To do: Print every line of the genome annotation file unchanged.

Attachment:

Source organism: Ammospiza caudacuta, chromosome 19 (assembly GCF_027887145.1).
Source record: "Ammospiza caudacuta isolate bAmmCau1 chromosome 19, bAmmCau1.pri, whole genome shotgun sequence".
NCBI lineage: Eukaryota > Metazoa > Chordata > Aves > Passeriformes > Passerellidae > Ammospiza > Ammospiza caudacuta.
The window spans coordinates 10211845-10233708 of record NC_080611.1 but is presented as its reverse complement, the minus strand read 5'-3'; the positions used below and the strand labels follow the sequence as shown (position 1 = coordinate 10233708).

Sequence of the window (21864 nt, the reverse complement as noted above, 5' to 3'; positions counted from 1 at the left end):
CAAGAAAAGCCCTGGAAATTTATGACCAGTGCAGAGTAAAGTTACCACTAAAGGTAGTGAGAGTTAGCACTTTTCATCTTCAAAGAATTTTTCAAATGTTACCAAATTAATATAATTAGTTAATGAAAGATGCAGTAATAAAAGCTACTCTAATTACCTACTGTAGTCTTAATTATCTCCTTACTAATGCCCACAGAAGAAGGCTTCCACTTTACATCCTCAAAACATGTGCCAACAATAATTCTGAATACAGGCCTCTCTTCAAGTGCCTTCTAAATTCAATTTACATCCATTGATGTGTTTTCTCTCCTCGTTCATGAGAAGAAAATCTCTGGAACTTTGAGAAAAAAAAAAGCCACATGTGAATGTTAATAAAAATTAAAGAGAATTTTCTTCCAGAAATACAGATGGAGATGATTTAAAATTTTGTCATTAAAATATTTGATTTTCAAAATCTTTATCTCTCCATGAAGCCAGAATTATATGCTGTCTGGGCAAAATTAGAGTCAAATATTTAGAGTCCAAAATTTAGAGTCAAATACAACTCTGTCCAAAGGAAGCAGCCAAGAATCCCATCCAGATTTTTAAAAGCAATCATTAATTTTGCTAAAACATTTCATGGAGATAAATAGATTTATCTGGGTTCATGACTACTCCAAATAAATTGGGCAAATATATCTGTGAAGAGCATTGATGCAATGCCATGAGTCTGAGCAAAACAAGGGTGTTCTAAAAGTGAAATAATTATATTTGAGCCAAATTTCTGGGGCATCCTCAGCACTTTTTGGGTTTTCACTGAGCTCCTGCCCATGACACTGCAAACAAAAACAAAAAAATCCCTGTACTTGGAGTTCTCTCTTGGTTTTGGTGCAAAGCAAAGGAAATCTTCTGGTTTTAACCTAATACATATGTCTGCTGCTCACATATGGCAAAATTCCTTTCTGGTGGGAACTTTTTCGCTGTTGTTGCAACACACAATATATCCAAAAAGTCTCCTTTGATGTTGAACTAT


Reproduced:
Source organism: Ammospiza caudacuta, chromosome 19 (assembly GCF_027887145.1).
Source record: "Ammospiza caudacuta isolate bAmmCau1 chromosome 19, bAmmCau1.pri, whole genome shotgun sequence".
NCBI lineage: Eukaryota > Metazoa > Chordata > Aves > Passeriformes > Passerellidae > Ammospiza > Ammospiza caudacuta.
The window spans coordinates 10211845-10233708 of record NC_080611.1 but is presented as its reverse complement, the minus strand read 5'-3'; the positions used below and the strand labels follow the sequence as shown (position 1 = coordinate 10233708).

Sequence of the window (21864 nt, the reverse complement as noted above, 5' to 3'; positions counted from 1 at the left end):
CAAGAAAAGCCCTGGAAATTTATGACCAGTGCAGAGTAAAGTTACCACTAAAGGTAGTGAGAGTTAGCACTTTTCATCTTCAAAGAATTTTTCAAATGTTACCAAATTAATATAATTAGTTAATGAAAGATGCAGTAATAAAAGCTACTCTAATTACCTACTGTAGTCTTAATTATCTCCTTACTAATGCCCACAGAAGAAGGCTTCCACTTTACATCCTCAAAACATGTGCCAACAATAATTCTGAATACAGGCCTCTCTTCAAGTGCCTTCTAAATTCAATTTACATCCATTGATGTGTTTTCTCTCCTCGTTCATGAGAAGAAAATCTCTGGAACTTTGAGAAAAAAAAAAGCCACATGTGAATGTTAATAAAAATTAAAGAGAATTTTCTTCCAGAAATACAGATGGAGATGATTTAAAATTTTGTCATTAAAATATTTGATTTTCAAAATCTTTATCTCTCCATGAAGCCAGAATTATATGCTGTCTGGGCAAAATTAGAGTCAAATATTTAGAGTCCAAAATTTAGAGTCAAATACAACTCTGTCCAAAGGAAGCAGCCAAGAATCCCATCCAGATTTTTAAAAGCAATCATTAATTTTGCTAAAACATTTCATGGAGATAAATAGATTTATCTGGGTTCATGACTACTCCAAATAAATTGGGCAAATATATCTGTGAAGAGCATTGATGCAATGCCATGAGTCTGAGCAAAACAAGGGTGTTCTAAAAGTGAAATAATTATATTTGAGCCAAATTTCTGGGGCATCCTCAGCACTTTTTGGGTTTTCACTGAGCTCCTGCCCATGACACTGCAAACAAAAACAAAAAAATCCCTGTACTTGGAGTTCTCTCTTGGTTTTGGTGCAAAGCAAAGGAAATCTTCTGGTTTTAACCTAATACATATGTCTGCTGCTCACATATGGCAAAATTCCTTTCTGGTGGGAACTTTTTCGCTGTTGTTGCAACACACAATATATCCAAAAAGTCTCCTTTGATGTTGAACTAT